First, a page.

There’s a luminous quality to Robert Hendrickson’s artwork that makes the characters leap off the page. His pieces feature a delicate interplay between light and shadow, with such a precise attention to detail that you feel as though you could step right through the page and into the scene he’s created…because that’s how real it feels. The warmth of the artwork invites you in.

From his beginnings at the Art Center College of Design, Hendrickson’s career as a freelance illustrator has involved creating artwork for clients such as Lucasfilm, Disney, Bad Robot, New Line Cinema, the Jim Henson Company, AMC, Topps and more. In 2005, he started officially creating artwork for the Star Wars universe, ranging from Star Wars Insider magazine to limited edition prints for Star Wars Celebrations.

Hendrickson’s artwork was on display at Dragon Con 2018, and ESO Network reporters Mary Ogle and Ashley Pauls got a chance to chat with him about his career as an artist and his work in the Star Wars universe. Read an excerpt from our interview below, and listen to the full interview on Earth Station One podcast episode 437: https://esonetwork.com/the-earth-station-one-podcast-437-the-big-lebowski-live-from-dragon-con/

ESO: Tell us a little bit about your career, how you got started, and what was that spark that made you decide, “I want to be an artist and I want to do this as a career”?

Hendrickson: Well, I started drawing and doodling pretty young. And then about high school, I was thinking about focusing on it professionally. I decided to go into college for it out in California, Art Center College of Design. Originally, my goal was to go into movie poster art, illustration, and design. And then around that time, Photoshop was taking over and kind of killing the original art aspect of movie posters. So I started then focusing on trying to stay within the entertainment realm of art, going after more of the Star Wars type stuff. So I was focusing on them and started doing work for Star Wars Insider magazine; they gave me a couple opportunities to kind of prove myself there. Then from there, just started working with Lucasfilm, producing official artwork for about 10 years now. A lot of fun stuff. It’s kind of fun to play in this sort of sandbox.

How much art direction do they give you for the Star Wars stuff?

It depends. A lot of the Star Wars Celebration type stuff, they sort of keep it a little open to you. It’s kind of an approval process. So you just submit a concept that you have, and they either like it or they don’t. So there’s not too much art directing on that aspect of it. For some of the magazine work, it’s a little more directed, where they’re kind of focused, they want this sort of a look or even down to certain color schemes, emblems, and things like that where you have to be dead on.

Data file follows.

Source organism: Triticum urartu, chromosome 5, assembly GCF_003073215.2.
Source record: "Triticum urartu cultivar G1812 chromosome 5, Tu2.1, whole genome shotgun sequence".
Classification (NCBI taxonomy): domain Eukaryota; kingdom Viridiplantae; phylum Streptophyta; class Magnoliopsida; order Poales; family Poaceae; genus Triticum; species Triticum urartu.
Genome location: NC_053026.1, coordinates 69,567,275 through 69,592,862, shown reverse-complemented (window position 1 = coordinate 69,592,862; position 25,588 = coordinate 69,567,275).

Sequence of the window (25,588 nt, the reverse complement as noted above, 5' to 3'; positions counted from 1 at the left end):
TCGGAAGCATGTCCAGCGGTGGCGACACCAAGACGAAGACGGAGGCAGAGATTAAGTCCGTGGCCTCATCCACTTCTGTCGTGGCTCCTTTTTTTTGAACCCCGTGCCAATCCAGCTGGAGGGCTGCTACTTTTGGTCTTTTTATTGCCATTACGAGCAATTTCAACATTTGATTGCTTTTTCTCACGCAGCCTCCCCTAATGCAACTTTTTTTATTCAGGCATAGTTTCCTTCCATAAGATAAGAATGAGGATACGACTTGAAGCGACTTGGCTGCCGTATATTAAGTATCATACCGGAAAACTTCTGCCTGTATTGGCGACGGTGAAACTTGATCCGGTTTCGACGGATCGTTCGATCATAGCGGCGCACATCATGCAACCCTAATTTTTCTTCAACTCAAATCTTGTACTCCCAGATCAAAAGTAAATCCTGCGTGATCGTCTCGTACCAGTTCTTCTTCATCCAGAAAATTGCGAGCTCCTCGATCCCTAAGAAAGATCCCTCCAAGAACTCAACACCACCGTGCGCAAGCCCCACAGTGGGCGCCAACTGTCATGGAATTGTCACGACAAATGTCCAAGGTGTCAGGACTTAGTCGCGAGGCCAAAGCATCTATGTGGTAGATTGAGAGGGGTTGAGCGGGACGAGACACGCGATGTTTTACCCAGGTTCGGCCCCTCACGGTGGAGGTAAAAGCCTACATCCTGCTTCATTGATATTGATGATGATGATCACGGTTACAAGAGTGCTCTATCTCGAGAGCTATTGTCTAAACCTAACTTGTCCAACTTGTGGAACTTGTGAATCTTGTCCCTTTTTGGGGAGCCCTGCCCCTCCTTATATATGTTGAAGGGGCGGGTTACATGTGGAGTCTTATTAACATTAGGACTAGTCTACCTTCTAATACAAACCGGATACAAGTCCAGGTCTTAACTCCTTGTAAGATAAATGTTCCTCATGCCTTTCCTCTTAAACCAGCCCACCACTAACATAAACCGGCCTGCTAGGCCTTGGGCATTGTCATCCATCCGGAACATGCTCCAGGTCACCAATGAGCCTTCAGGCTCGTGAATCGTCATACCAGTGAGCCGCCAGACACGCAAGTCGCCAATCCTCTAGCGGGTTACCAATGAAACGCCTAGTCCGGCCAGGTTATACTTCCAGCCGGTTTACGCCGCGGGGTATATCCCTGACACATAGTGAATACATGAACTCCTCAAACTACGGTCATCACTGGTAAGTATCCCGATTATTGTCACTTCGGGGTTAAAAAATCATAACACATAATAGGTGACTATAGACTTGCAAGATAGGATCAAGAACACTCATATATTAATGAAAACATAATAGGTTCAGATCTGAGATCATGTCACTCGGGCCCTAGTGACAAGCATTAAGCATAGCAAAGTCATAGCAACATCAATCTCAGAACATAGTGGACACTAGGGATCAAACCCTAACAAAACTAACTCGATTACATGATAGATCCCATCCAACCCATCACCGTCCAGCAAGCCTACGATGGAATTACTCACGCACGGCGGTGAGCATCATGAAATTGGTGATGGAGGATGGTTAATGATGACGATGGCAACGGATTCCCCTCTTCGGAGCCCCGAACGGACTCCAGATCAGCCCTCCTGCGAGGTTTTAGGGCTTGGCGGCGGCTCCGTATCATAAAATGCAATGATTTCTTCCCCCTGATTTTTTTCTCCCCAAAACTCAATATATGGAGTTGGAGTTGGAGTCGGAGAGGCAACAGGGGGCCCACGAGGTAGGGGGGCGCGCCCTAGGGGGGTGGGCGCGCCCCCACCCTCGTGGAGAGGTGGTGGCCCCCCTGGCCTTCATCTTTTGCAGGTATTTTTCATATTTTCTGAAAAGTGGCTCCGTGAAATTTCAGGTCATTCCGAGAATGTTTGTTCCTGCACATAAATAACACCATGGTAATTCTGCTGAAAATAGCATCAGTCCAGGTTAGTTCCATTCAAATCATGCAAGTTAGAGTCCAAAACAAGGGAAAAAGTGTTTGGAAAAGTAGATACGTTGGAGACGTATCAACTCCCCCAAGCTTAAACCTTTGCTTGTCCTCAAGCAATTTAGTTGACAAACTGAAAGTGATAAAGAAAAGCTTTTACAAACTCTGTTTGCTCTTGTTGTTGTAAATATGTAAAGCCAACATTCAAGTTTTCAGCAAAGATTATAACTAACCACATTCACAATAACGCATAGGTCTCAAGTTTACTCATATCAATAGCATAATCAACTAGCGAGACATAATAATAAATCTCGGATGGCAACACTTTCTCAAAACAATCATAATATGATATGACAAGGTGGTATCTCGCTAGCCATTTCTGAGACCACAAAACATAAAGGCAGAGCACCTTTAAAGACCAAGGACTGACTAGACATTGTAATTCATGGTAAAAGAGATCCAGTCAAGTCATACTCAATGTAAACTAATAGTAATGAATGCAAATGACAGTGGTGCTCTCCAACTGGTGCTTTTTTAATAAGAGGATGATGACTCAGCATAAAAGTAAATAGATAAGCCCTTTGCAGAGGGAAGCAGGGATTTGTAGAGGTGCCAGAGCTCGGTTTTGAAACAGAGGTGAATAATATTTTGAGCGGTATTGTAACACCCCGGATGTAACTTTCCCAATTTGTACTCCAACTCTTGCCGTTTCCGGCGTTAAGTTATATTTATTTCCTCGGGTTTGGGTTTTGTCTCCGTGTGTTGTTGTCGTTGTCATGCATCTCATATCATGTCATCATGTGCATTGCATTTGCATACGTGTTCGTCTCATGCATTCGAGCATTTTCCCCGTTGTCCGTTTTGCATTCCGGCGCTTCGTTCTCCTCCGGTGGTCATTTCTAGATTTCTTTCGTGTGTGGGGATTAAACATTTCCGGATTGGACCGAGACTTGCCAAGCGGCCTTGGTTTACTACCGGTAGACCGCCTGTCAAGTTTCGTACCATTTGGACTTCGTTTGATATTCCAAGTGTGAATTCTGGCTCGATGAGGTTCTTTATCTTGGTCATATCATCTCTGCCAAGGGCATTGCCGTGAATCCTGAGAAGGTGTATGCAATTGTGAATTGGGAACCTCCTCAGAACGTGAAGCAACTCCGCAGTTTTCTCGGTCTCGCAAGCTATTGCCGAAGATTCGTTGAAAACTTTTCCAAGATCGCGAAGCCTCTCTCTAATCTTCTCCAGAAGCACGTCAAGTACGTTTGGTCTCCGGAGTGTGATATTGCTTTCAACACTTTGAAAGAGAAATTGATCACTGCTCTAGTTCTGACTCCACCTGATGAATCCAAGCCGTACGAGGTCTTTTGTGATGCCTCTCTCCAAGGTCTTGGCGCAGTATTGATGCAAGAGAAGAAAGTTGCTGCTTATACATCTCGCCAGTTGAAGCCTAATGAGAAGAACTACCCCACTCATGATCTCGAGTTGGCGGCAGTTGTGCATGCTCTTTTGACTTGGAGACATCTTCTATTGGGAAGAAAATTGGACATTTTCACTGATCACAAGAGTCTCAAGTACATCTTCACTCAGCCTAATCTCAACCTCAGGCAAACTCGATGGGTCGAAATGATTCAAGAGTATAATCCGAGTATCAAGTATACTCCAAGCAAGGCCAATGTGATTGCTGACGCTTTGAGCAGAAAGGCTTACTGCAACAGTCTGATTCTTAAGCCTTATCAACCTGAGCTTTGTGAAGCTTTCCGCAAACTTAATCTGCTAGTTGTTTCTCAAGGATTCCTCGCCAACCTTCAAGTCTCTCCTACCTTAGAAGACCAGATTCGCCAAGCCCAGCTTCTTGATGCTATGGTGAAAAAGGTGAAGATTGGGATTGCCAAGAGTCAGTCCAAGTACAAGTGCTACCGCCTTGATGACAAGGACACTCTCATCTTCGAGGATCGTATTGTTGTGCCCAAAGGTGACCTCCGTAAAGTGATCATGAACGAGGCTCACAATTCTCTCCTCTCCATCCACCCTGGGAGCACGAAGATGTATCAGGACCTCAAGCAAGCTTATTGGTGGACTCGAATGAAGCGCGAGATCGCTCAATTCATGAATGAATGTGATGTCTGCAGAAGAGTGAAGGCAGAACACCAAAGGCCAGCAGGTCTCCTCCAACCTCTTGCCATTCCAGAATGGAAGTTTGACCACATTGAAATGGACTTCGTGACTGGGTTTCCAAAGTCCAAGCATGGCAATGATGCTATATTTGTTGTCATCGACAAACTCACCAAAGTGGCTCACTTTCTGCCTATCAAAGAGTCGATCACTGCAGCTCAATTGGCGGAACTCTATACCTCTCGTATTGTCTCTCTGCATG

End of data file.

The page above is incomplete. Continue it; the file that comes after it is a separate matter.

You’ve done work with a lot of major media companies that touches on a lot of fandoms. Would you say Star Wars is your favorite, or are there some others that you like working on?

Star Wars, in general; I grew up on it, so it was nice to be able to play with that.

Any particular characters that really make you feel excited about drawing?

Yoda. Boba Fett is usually kind of a popular one amongst fans, and I enjoy it too.

I’ve noticed you have such a distinctive way with light and shadow in your drawings. Do you develop tonally or through line drawing?

Yeah, actually, it’s all hand-painted. I don’t do any digital. And what I’ll do is, I’ll start with a line drawing and then I’ll do usually a sort of a reddish black sepia tone wash, kind of a watercolor style. So then on top of that, I’ll go in with an airbrush with acrylic paint and lay in transparent layers of color. Then I’ll finish it off with usually a paint brush and then a little bit of colored pencils, hit the details on the paintings.

It’s a beautiful, distinctive style. About how long does it take you to create a piece like this from start to finish?

A larger piece like a Celebration style print or limited edition print is usually about…well, concept wise I could work on a concept for a couple weeks. But as far as the execution of the painting, probably about three weeks.